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Kansas City Church Settles Paternity Lawsuit Involving Former Minister

First Baptist Church of Raytown, Mo., held a members-only meeting Sunday night to discuss details of a recently settled lawsuit involving the pastor’s son, who fathered an out-of-wedlock child while serving on the church staff in 2004.

On Dec. 6 a circuit court in Jackson County, Mo., dismissed a lawsuit against Mark Lewis Brooks, son of pastor Paul Brooks, by a former church intern. She alleged the younger Brooks, employed at the time as a singles minister at the church, sexually assaulted her on numerous occasions over a five-month span between September 2003 and January 2004. She gave birth to a daughter in October 2004, and DNA tests proved Brooks was the father.<?xml:namespace prefix = o ns = “urn:schemas-microsoft-com:office:office” />
 
According to accounts on an Internet discussion board, Brooks claimed the affair was consensual and that the woman is in love with him. He was 32 and married when she became pregnant. She was 20.
 
A court-approved settlement required the woman and her mother, a member at First Baptist, <?xml:namespace prefix = st1 ns = “urn:schemas-microsoft-com:office:smarttags” />Raytown, for more than 20 years, to relinquish membership in the church. All parties agreed never to contact the other. The child may initiate contact with her father or grandfather after she turns 18. The mother gave up future claims of child support. Brooks gave up parental rights. The child was adopted by her maternal grandfather.
 
Neither side is allowed to talk about the case to the media, but the agreement allowed Brooks to share information about the case with members of First Baptist. According to Internet reports, Mark Brooks did not attend the Sunday meeting, but a lawyer presented evidence there was more to the story than the woman’s side. The younger Brooks did apologize to the church Dec. 3
 
Some members were satisfied, while others were not. Paul Brooks’ handling of the matter sharply divided the congregation in metropolitan Kansas City, one of the largest Southern Baptist churches in Missouri. Hundreds of members left, creating a budget shortfall of $800,000.
 
According to the original lawsuit, Mark Brooks forced himself on the young woman several times, telling her it was God’s will. When Paul Brooks phoned to ask about the nature of her relationship with his son, she said Mark Brooks would not leave her alone. Paul Brooks said it was her fault and told her not to answer his calls. When she became pregnant, both a counselor arranged by the church and Mark Brooks advised her to have an abortion. (In September First Baptist Raytown was host church for a rally opposed to stem-cell research featuring speakers including Rick Scarborough and Alan Keyes.)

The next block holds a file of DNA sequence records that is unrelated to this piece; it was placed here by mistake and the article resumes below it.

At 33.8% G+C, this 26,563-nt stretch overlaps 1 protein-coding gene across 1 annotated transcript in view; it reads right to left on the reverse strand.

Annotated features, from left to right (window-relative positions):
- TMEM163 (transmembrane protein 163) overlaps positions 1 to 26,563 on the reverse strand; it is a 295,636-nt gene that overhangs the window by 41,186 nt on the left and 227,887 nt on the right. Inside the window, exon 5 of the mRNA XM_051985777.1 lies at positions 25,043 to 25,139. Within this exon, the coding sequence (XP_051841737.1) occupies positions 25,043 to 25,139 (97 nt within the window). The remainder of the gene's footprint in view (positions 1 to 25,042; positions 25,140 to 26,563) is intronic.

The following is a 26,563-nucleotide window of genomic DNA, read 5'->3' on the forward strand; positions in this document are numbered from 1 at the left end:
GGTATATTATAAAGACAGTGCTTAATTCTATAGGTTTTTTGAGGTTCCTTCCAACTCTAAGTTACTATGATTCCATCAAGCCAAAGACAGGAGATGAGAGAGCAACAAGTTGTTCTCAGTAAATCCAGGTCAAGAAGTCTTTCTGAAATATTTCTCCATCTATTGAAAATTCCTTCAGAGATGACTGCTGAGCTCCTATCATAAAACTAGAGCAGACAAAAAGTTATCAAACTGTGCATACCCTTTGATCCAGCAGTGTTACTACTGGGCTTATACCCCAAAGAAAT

Shortly after the former intern became pregnant, Mark Brooks announced he was returning to New Orleans Baptist Theological Seminary. Not knowing the circumstances, the church gave its blessing, including a written endorsement required for admission to the seminary. After the lawsuit was filed and reported in media, seminary officials reportedly expelled Brooks for not disclosing his paternity of the child.
 
After that, according to reports, Brooks moved to four different states in six months, making it difficult to serve him with court papers or collect child support. He did not begin paying child support until the child was 20 months old, when the state garnished his wages.
 
In March 2006, Brooks filed for joint custody of his daughter, arguing that both he and the mother were fit parents. (In the original lawsuit, the mother said Brooks caused her to fear for her safety.) In June 2006, after mediation failed, he filed for sole custody, claiming the mother was mentally and emotionally unstable and a threat to the child. In August Brooks dropped his lawsuit seeking custody or visitation rights, before terminating all parental rights Dec. 1.
 
Brooks has reportedly never met the child. His father reportedly does not acknowledge her as his grandchild. Lay leaders acknowledged the child’s paternity on a church Web site in July.
 
According to reports of Sunday’s meeting, Paul Brooks admitted to mistakes in trying to protect his son and the church and asked for forgiveness.
 
According to a transcript of his Dec. 3 apology, Mark Brooks said, “I am sorry, so very sorry for the damage that I have caused, for the shame that I brought on the Lord and on this church.”
 
Brooks said the church offered him a position of leadership, and he let them down. “I am so sorry,” he said. “You are a great church, you are a great people and you deserve better.”
 
Bob Allen is managing editor of EthicsDaily.com.